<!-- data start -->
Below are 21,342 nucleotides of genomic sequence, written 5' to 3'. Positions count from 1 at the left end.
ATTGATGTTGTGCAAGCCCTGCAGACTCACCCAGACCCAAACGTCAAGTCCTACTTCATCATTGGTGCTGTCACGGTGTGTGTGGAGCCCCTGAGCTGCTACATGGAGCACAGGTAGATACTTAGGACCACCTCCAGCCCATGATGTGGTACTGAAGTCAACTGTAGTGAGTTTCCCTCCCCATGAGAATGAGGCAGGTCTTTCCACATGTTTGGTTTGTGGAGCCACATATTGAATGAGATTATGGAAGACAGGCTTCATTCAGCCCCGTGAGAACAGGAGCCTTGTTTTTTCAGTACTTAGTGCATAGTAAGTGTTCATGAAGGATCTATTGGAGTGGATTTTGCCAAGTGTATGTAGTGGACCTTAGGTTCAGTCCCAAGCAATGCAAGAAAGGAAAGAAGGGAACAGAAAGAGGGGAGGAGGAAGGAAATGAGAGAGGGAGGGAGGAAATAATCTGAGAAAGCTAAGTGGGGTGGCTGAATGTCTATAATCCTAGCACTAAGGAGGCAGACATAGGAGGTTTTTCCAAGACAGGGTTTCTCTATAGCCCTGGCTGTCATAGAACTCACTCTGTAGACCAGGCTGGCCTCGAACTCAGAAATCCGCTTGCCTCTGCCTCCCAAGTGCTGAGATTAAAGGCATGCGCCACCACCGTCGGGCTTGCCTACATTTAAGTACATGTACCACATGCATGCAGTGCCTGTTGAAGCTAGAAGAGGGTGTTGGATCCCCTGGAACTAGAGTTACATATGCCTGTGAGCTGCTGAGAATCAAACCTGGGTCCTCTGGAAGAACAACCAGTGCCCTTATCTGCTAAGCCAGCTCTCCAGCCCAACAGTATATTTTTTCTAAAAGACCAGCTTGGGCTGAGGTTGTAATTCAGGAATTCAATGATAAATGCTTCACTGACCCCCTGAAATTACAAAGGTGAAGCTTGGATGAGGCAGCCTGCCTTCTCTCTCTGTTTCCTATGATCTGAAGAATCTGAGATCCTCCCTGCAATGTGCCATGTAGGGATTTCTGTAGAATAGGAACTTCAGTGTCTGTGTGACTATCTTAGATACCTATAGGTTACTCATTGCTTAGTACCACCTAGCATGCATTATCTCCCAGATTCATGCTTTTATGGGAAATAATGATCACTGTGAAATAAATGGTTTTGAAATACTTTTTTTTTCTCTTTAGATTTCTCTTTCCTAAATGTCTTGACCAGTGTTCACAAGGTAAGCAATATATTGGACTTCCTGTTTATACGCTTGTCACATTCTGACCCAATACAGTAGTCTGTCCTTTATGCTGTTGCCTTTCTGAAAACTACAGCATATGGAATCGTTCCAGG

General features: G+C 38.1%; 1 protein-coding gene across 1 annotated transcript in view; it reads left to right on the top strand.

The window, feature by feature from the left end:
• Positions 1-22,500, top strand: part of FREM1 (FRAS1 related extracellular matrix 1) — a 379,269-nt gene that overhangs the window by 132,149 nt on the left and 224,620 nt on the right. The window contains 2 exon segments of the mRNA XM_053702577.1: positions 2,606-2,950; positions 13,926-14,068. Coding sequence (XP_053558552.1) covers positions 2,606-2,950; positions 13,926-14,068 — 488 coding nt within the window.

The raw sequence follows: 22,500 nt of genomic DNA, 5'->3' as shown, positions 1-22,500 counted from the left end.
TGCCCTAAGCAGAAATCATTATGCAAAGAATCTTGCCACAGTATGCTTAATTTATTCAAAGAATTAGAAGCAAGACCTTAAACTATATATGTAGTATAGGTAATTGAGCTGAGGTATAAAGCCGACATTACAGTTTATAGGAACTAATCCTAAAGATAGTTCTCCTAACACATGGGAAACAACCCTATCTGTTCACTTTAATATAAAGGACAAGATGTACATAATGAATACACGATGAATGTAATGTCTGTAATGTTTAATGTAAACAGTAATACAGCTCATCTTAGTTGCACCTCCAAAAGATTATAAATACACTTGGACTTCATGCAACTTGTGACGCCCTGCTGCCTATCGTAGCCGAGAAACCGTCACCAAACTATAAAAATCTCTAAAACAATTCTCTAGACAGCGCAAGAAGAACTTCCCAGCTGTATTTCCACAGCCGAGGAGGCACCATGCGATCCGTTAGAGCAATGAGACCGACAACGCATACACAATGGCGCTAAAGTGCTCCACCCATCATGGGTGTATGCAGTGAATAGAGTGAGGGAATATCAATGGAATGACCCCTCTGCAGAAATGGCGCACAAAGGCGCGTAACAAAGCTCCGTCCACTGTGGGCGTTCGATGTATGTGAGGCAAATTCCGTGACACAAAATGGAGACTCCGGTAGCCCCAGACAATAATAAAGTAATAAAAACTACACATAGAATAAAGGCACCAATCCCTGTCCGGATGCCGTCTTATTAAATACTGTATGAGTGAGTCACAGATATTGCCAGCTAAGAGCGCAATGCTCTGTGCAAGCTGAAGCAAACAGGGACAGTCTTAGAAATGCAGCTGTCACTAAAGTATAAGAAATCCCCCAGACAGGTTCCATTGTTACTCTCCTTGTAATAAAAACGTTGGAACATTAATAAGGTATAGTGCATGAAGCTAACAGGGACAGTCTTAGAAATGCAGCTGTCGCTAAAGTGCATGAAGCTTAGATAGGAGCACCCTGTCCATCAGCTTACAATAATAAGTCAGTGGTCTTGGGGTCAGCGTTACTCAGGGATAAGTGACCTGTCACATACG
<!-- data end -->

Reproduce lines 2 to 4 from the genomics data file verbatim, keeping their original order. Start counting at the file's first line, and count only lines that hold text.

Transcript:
ATTGATGTTGTGCAAGCCCTGCAGACTCACCCAGACCCAAACGTCAAGTCCTACTTCATCATTGGTGCTGTCACGGTGTGTGTGGAGCCCCTGAGCTGCTACATGGAGCACAGGTAGATACTTAGGACCACCTCCAGCCCATGATGTGGTACTGAAGTCAACTGTAGTGAGTTTCCCTCCCCATGAGAATGAGGCAGGTCTTTCCACATGTTTGGTTTGTGGAGCCACATATTGAATGAGATTATGGAAGACAGGCTTCATTCAGCCCCGTGAGAACAGGAGCCTTGTTTTTTCAGTACTTAGTGCATAGTAAGTGTTCATGAAGGATCTATTGGAGTGGATTTTGCCAAGTGTATGTAGTGGACCTTAGGTTCAGTCCCAAGCAATGCAAGAAAGGAAAGAAGGGAACAGAAAGAGGGGAGGAGGAAGGAAATGAGAGAGGGAGGGAGGAAATAATCTGAGAAAGCTAAGTGGGGTGGCTGAATGTCTATAATCCTAGCACTAAGGAGGCAGACATAGGAGGTTTTTCCAAGACAGGGTTTCTCTATAGCCCTGGCTGTCATAGAACTCACTCTGTAGACCAGGCTGGCCTCGAACTCAGAAATCCGCTTGCCTCTGCCTCCCAAGTGCTGAGATTAAAGGCATGCGCCACCACCGTCGGGCTTGCCTACATTTAAGTACATGTACCACATGCATGCAGTGCCTGTTGAAGCTAGAAGAGGGTGTTGGATCCCCTGGAACTAGAGTTACATATGCCTGTGAGCTGCTGAGAATCAAACCTGGGTCCTCTGGAAGAACAACCAGTGCCCTTATCTGCTAAGCCAGCTCTCCAGCCCAACAGTATATTTTTTCTAAAAGACCAGCTTGGGCTGAGGTTGTAATTCAGGAATTCAATGATAAATGCTTCACTGACCCCCTGAAATTACAAAGGTGAAGCTTGGATGAGGCAGCCTGCCTTCTCTCTCTGTTTCCTATGATCTGAAGAATCTGAGATCCTCCCTGCAATGTGCCATGTAGGGATTTCTGTAGAATAGGAACTTCAGTGTCTGTGTGACTATCTTAGATACCTATAGGTTACTCATTGCTTAGTACCACCTAGCATGCATTATCTCCCAGATTCATGCTTTTATGGGAAATAATGATCACTGTGAAATAAATGGTTTTGAAATACTTTTTTTTTCTCTTTAGATTTCTCTTTCCTAAATGTCTTGACCAGTGTTCACAAGGTAAGCAATATATTGGACTTCCTGTTTATACGCTTGTCACATTCTGACCCAATACAGTAGTCTGTCCTTTATGCTGTTGCCTTTCTGAAAACTACAGCATATGGAATCGTTCCAGG

General features: G+C 38.1%; 1 protein-coding gene across 1 annotated transcript in view; it reads left to right on the top strand.

The window, feature by feature from the left end: